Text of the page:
Malaysia risks credit downgrade if reforms not done, says S&P
KUALA LUMPUR, Sept 6 — Malaysia’s sovereign credit rating may be cut if the government does not deliver promised reforms to cut spending to reduce its fiscal deficits, Standard and Poor’s (S&P) has said in its latest report on the country, joining other global ratings agencies in warnings about the strains on the country’s credit profile.
S&P said reforms the government should look at include the introduction of a goods and services tax (GST) and subsidy cuts.
“We may raise the sovereign credit ratings if stronger growth and the government’s effort to reduce spending result in lower-than-expected deficits, as indicated in the 10th Malaysia Plan. With lower deficits, a significant reduction in government debt is possible.
“We may lower the ratings if the government can’t deliver the reform measures to reduce its fiscal deficits and increase the country’s growth prospects. These reforms may include, but are not limited to, the GST and subsidy reforms on the fiscal side, and private investment and economic diversification reforms on the economic growth agenda,” said the ratings agency.
Last month Fitch Ratings said in a separate report that Malaysia had yet to present a convincing plan to tackle the twin fiscal threats of its federal budget deficit and federal debt.
Fitch also said that data clearly showed public sector-linked activity had been a key driver of GDP growth for the last four quarters alongside robust private sector activity.
It said that the ratio of federal government debt to GDP reached 51.8 per cent at end-2011 despite strong GDP growth but barring a further deterioration in the global economy, the Malaysian government should be able to meet its 2012 deficit target of 4.7 per cent of GDP.
Fitch added that improving the nation’s fiscal position would be challenging without significant reform to address the cost of fuel subsidies, broaden the fiscal revenue base, or reduce dependence on energy-linked revenues.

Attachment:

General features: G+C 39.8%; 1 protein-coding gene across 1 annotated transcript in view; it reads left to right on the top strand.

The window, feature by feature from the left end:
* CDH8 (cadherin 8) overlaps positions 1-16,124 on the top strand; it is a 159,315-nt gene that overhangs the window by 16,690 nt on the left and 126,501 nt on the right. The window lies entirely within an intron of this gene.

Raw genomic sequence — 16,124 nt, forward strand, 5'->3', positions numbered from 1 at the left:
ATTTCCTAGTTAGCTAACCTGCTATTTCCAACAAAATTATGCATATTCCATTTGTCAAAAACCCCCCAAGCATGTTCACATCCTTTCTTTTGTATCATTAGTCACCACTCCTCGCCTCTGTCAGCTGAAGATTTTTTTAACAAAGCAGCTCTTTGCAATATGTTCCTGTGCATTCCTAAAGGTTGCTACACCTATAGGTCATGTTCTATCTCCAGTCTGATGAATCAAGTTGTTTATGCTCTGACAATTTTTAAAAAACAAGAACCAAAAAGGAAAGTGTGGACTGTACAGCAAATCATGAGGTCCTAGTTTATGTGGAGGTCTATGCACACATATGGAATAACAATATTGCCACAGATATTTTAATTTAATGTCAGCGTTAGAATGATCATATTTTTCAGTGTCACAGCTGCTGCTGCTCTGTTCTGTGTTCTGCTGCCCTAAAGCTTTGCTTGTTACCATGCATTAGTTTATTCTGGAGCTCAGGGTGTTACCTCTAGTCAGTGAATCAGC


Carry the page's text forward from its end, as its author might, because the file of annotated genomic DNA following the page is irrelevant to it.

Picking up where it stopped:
S&P’s latest Malaysia report appeared to echo some of those views.
The country’s moderately weak fiscal and government debt profile for the rating category constrains the sovereign rating, it said.
Putrajaya had made some moves towards cutting subsidies last year, but political pressure in the run-up to elections have relegated some of these reforms to the back of the line.
Plans to introduce GST have also been shelved because of fears that it would cost votes for the ruling Barisan Nasional (BN) government.
S&P said it believed Malaysia’s slow fiscal consolidation stems from high subsidies and the relatively weak revenue structure.
“Malaysia depends largely on petroleum-related revenues. The government has been planning to reform the subsidy system and introduce a goods and services tax.
“However, given the political sensitivities, we expect significant implementation, if any, would only be after the general election,” it said.
The agency added that for more than a decade, Malaysia’s economic growth was partially brought about by large public investments — sometimes exceeding that of the private sector — and this had adversely affected the government’s fiscal position.
“However, this pattern might be changing. For example, foreign direct investments (FDI) seem to have bottomed out. Besides, the recent rebound of private sector investments was partially due to the government’s initiatives for the Economic Transformation Programme. If the trend continues, the Malaysian economy could regain its vitality.”
While the Najib administration’s efforts to help tide the country over a rocky global economic environment with a longer term goal of transforming the country to a high-income nation by spending more on salary hikes and kick-starting large infrastructure projects has helped boost GDP growth, analysts have noted that its debt has outgrown revenue since 2007.
Figures from the Federal Treasury’s Economic Reports show that the federal government’s domestic debt almost doubled in the space of less than five years — from RM247 billion in 2007 to an estimated RM421 billion in 2011 — far outpacing its revenues which only grew 31 per cent, or from RM140 billion to RM183 billion, during the same period.
While the Najib administration has vowed not to let federal government obligations exceed 55 per cent of the country’s GDP, there is increasing worry that when government-backed loans or “contingent liabilities” are taken into account, the government’s total debt exposure has already risen to about 65 per cent of GDP last year.